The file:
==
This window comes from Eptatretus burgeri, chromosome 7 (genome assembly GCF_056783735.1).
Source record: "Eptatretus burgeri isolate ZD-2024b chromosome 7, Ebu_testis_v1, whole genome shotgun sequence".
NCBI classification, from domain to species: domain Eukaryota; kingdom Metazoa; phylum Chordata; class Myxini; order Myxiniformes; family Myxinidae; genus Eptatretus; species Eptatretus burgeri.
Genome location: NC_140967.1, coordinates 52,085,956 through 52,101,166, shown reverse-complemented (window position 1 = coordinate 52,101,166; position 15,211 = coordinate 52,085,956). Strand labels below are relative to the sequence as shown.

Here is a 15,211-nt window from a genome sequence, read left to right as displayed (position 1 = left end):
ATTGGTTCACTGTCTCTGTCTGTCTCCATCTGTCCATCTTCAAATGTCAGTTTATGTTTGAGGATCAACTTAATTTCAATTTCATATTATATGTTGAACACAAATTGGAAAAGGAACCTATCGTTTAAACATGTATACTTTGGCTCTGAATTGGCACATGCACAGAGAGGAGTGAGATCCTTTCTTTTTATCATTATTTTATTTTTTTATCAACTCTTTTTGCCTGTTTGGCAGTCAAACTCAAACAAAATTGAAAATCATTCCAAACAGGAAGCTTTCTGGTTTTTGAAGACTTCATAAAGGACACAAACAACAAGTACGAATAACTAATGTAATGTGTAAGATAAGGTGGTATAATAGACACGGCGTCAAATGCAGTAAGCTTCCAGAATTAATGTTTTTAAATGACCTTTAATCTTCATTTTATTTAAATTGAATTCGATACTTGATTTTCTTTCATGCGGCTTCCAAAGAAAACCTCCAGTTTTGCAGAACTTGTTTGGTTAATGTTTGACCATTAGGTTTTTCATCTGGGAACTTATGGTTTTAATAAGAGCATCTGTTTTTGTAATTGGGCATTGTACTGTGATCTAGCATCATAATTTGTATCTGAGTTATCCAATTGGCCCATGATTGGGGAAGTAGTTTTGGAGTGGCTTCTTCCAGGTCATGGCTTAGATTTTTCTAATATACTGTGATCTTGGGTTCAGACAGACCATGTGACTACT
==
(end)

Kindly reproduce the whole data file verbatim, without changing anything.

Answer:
This window comes from Eptatretus burgeri, chromosome 7 (genome assembly GCF_056783735.1).
Source record: "Eptatretus burgeri isolate ZD-2024b chromosome 7, Ebu_testis_v1, whole genome shotgun sequence".
NCBI classification, from domain to species: domain Eukaryota; kingdom Metazoa; phylum Chordata; class Myxini; order Myxiniformes; family Myxinidae; genus Eptatretus; species Eptatretus burgeri.
Genome location: NC_140967.1, coordinates 52,085,956 through 52,101,166, shown reverse-complemented (window position 1 = coordinate 52,101,166; position 15,211 = coordinate 52,085,956). Strand labels below are relative to the sequence as shown.

Here is a 15,211-nt window from a genome sequence, read left to right as displayed (position 1 = left end):
ATTGGTTCACTGTCTCTGTCTGTCTCCATCTGTCCATCTTCAAATGTCAGTTTATGTTTGAGGATCAACTTAATTTCAATTTCATATTATATGTTGAACACAAATTGGAAAAGGAACCTATCGTTTAAACATGTATACTTTGGCTCTGAATTGGCACATGCACAGAGAGGAGTGAGATCCTTTCTTTTTATCATTATTTTATTTTTTTATCAACTCTTTTTGCCTGTTTGGCAGTCAAACTCAAACAAAATTGAAAATCATTCCAAACAGGAAGCTTTCTGGTTTTTGAAGACTTCATAAAGGACACAAACAACAAGTACGAATAACTAATGTAATGTGTAAGATAAGGTGGTATAATAGACACGGCGTCAAATGCAGTAAGCTTCCAGAATTAATGTTTTTAAATGACCTTTAATCTTCATTTTATTTAAATTGAATTCGATACTTGATTTTCTTTCATGCGGCTTCCAAAGAAAACCTCCAGTTTTGCAGAACTTGTTTGGTTAATGTTTGACCATTAGGTTTTTCATCTGGGAACTTATGGTTTTAATAAGAGCATCTGTTTTTGTAATTGGGCATTGTACTGTGATCTAGCATCATAATTTGTATCTGAGTTATCCAATTGGCCCATGATTGGGGAAGTAGTTTTGGAGTGGCTTCTTCCAGGTCATGGCTTAGATTTTTCTAATATACTGTGATCTTGGGTTCAGACAGACCATGTGACTACT